Stage/discharge data must be compiled for the normal outlets and emergency spillways. Stage/discharge data may be entered directly in coordinate form, or an option is available to use standard hydraulic equations for preliminary runs only.

Default equations presently used are:

Normal pipe outlet with h < 1.0 x diameter


h =

height of water in basin over invert of outlet pipe

d =

pipe diameter (m)

Qp =

discharge through pipe at stage h (m³/s)

Ap =

area of flow in pipe at stage h (m²)

R =

hydraulic radius at stage h (m)

S =

pipe slope

n =

Manning's roughness (empirically set internally to 0.021) to take into account additional entrance and exit losses

Normal pipe outlet with h > 1.0d


Qp =

discharge through pipe at stage h (m³/s)

d =

pipe diameter (m)

n =

Manning's roughness (presently set to 0.011)

L =

length of pipe (m)

H =

total hydraulic head (m)

g =

acceleration due to gravity

ki =

entry loss coefficient


exit loss coefficient

N =

number of conduits

Equation (29) assumes that the pipe flows under head when the headwater ratio (h/d) exceeds 1.0. The conduit is then assumed to operate under outlet control. 


The spillway is treated as a normal weir with an equation of the form:


Qs =

discharge over spillway (m³/s)

c =

coefficient of discharge, default set at 1.7 for a broad crested weir

w =

spillway width (m)

hs =

height of water above spillway.

Under basin options the weir coefficient can be set to any specified value or a weir stage/discharge curve may be used to replace the standard Equation (30).

At present the program also has the ability to handle spillways, orifice type normal outlets, fuseplug spillways, unrouted low-flow pipes through the basins. It can optimise the size of normal outlets for given basin storage volumes or maximum desirable outflow. These aspects are further discussed below.

Equations (28), (29) and (30) are generally only used for preliminary investigations. For detailed design of retarding basins it is essential to carry out separate offline detailed hydraulic investigations to derive accurate outflow characteristics as this data is the mainstay in defining the basin's operation and safety factor.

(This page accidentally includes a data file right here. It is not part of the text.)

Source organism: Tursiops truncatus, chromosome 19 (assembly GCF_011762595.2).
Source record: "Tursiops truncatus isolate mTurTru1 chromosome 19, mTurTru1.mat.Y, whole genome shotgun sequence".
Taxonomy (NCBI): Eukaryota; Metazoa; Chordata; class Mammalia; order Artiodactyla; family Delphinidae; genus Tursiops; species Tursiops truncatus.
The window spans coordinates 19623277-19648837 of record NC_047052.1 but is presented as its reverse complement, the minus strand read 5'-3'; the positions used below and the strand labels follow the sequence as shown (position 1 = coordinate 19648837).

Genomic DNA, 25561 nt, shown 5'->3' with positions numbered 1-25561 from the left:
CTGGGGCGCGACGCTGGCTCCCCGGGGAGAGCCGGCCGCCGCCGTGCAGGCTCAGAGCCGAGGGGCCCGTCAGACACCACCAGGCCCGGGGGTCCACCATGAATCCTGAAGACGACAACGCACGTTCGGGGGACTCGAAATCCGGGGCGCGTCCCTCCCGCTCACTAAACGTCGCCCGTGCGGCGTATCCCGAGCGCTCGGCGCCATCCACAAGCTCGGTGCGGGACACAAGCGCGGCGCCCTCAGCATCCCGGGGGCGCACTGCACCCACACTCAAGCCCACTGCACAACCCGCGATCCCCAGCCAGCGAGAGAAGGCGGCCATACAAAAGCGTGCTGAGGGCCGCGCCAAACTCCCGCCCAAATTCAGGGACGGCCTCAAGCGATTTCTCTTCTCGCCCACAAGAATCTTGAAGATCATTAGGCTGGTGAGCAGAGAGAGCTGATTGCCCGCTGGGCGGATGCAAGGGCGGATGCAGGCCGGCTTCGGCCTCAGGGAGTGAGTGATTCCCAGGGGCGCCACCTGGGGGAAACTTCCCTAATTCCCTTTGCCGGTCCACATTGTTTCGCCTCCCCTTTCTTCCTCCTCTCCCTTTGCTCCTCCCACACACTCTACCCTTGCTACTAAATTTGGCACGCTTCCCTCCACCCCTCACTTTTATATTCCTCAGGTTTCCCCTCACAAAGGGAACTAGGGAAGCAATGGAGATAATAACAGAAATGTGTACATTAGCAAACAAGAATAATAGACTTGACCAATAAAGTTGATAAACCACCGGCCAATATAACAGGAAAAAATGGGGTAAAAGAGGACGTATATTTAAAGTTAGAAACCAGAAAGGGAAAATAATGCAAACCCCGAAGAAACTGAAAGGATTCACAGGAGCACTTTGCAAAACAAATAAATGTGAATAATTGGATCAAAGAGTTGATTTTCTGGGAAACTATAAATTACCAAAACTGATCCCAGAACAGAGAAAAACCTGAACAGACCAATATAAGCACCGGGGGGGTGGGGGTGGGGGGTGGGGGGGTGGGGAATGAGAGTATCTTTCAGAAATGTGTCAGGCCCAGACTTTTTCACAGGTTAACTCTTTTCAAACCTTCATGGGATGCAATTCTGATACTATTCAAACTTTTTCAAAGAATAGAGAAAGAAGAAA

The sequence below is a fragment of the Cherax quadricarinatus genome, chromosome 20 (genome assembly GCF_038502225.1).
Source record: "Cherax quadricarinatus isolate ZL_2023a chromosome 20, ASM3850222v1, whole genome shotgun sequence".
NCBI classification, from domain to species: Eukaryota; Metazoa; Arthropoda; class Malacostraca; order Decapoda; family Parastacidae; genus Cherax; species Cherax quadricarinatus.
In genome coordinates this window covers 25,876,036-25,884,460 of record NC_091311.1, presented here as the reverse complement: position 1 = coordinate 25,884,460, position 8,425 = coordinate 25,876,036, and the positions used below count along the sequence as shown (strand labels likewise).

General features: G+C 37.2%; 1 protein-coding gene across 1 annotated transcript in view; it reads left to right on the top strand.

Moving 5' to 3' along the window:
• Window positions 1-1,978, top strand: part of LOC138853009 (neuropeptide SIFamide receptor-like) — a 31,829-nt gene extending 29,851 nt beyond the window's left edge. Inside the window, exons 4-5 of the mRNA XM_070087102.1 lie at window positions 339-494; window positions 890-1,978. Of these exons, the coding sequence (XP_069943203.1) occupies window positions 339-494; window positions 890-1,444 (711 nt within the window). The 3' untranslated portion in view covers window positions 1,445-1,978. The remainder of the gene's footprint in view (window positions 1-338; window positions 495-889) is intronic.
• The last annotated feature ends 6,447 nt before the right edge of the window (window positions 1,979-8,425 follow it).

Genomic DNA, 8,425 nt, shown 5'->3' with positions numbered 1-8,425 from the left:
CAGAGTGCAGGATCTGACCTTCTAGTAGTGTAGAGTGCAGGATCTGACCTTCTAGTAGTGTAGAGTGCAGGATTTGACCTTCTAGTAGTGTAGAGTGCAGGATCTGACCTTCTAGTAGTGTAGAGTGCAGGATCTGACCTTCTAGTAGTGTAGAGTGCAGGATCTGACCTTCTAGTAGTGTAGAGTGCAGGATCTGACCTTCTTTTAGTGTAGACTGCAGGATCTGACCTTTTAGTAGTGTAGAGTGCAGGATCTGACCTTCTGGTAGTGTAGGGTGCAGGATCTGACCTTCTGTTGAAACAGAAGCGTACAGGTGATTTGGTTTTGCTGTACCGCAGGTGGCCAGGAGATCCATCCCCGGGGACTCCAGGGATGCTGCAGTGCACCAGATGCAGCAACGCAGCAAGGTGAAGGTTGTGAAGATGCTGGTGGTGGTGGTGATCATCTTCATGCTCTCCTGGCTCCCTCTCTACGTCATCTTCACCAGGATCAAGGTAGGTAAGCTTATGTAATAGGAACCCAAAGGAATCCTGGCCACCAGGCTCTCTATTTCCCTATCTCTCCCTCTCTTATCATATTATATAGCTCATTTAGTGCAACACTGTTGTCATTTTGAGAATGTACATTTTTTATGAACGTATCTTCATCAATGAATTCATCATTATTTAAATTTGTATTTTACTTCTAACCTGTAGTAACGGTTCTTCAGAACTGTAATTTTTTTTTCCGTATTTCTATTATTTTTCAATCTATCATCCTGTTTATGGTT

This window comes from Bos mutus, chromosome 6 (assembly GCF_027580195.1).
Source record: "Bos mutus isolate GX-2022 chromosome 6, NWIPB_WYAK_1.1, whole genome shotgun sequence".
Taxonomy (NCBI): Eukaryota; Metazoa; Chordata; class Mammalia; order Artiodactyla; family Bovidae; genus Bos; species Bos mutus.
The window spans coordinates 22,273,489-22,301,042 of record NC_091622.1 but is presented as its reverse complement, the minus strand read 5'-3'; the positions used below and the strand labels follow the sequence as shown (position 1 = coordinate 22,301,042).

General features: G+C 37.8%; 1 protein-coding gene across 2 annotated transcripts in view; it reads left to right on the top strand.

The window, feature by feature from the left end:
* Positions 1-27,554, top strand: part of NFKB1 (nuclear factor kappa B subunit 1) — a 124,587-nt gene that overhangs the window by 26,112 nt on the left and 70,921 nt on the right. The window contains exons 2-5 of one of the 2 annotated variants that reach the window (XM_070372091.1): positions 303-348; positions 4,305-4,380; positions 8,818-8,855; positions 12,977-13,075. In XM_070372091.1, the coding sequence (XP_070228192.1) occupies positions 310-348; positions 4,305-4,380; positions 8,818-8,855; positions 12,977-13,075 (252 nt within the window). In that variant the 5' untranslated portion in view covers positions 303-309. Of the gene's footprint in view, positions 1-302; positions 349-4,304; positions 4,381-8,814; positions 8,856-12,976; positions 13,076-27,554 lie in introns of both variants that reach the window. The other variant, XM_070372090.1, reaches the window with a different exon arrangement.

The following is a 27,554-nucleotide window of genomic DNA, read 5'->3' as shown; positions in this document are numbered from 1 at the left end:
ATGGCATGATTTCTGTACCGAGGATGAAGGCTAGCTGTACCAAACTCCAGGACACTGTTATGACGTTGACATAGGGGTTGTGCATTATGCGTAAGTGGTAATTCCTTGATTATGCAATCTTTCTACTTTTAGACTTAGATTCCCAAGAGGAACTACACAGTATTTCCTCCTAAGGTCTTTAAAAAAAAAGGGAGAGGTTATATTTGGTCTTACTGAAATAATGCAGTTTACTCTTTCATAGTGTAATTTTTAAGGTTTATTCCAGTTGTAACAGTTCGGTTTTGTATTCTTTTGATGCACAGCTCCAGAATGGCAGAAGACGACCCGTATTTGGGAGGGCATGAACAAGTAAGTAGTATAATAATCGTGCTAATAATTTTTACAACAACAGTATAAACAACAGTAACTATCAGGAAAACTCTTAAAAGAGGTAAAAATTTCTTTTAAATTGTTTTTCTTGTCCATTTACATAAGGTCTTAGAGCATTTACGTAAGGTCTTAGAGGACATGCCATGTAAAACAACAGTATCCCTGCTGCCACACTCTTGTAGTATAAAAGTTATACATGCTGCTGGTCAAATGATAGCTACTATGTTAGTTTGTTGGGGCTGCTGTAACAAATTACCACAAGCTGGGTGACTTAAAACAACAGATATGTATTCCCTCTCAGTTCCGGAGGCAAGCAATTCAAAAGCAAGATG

In this regard a stage/discharge curve is derived taking into account tailwater effects, flow transitions in the normal outlet flow regime, the operation of the spillways plus realistic maintenance and blockage considerations. An adopted stage/discharge curve is then inputted as a series of coordinate points.

It is possible to put in separate series of coordinates for the normal outlet and spillway provisions.

Types of Basins

  • Hydraulically Discrete Retention & Retarding Basins. Discrete retention and retarding basins are considered those which operate independently. In this case the stage/outflow relationship is treated as a unique function.
  • Hydraulically Interconnected BasinsHydraulically interconnected basins can be analysed using XPRafts. They are defined as basins that are potentially operationally dependent on the time/stage relationships of any downstream basin or basins.

XPRafts uses an iterative approach to solve this type of situation and can analyse as many interconnected basins as there are links in a catchment.

Interconnected basins or basins outletting into a river have the option through variable "IFLAP" to have free two-way draining outlets or a flap gate control outlet that prevents flows back into the basin from downstream.

Reduced and possible reverse flow is presently limited to the normal piped outlet or the stage/discharge rating curve. Submergence effects, or reverse flow over spillways are presently not included. Additionally, submergence or reverse flow in the normal pipe routine is restricted to inflow heads above pipe obvert only. To date this facility has not been utilised in the workbench modelling.